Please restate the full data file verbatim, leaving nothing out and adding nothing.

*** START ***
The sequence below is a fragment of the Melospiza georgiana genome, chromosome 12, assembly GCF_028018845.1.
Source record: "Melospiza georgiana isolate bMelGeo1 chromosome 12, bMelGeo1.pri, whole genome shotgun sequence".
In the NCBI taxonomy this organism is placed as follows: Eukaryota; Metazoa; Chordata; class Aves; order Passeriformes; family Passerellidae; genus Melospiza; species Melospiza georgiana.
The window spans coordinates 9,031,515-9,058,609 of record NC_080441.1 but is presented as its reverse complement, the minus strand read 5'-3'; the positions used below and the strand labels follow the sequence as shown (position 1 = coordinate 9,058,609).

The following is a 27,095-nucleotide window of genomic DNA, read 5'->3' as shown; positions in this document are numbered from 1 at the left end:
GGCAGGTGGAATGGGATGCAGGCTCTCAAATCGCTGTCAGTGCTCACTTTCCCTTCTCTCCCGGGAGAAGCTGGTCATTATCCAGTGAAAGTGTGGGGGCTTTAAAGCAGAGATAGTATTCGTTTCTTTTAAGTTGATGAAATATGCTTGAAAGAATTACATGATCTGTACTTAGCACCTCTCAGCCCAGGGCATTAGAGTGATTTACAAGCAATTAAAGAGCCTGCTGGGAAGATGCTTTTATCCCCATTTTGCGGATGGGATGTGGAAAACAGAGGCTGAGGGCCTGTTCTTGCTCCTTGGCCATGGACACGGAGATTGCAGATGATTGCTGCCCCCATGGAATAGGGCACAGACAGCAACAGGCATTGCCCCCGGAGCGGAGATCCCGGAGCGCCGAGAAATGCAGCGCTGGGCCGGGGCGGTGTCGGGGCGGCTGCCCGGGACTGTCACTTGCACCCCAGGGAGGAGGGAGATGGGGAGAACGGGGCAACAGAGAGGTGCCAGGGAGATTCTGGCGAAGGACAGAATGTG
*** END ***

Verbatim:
The sequence below is a fragment of the Melospiza georgiana genome, chromosome 12, assembly GCF_028018845.1.
Source record: "Melospiza georgiana isolate bMelGeo1 chromosome 12, bMelGeo1.pri, whole genome shotgun sequence".
In the NCBI taxonomy this organism is placed as follows: Eukaryota; Metazoa; Chordata; class Aves; order Passeriformes; family Passerellidae; genus Melospiza; species Melospiza georgiana.
The window spans coordinates 9,031,515-9,058,609 of record NC_080441.1 but is presented as its reverse complement, the minus strand read 5'-3'; the positions used below and the strand labels follow the sequence as shown (position 1 = coordinate 9,058,609).

The following is a 27,095-nucleotide window of genomic DNA, read 5'->3' as shown; positions in this document are numbered from 1 at the left end:
GGCAGGTGGAATGGGATGCAGGCTCTCAAATCGCTGTCAGTGCTCACTTTCCCTTCTCTCCCGGGAGAAGCTGGTCATTATCCAGTGAAAGTGTGGGGGCTTTAAAGCAGAGATAGTATTCGTTTCTTTTAAGTTGATGAAATATGCTTGAAAGAATTACATGATCTGTACTTAGCACCTCTCAGCCCAGGGCATTAGAGTGATTTACAAGCAATTAAAGAGCCTGCTGGGAAGATGCTTTTATCCCCATTTTGCGGATGGGATGTGGAAAACAGAGGCTGAGGGCCTGTTCTTGCTCCTTGGCCATGGACACGGAGATTGCAGATGATTGCTGCCCCCATGGAATAGGGCACAGACAGCAACAGGCATTGCCCCCGGAGCGGAGATCCCGGAGCGCCGAGAAATGCAGCGCTGGGCCGGGGCGGTGTCGGGGCGGCTGCCCGGGACTGTCACTTGCACCCCAGGGAGGAGGGAGATGGGGAGAACGGGGCAACAGAGAGGTGCCAGGGAGATTCTGGCGAAGGACAGAATGTG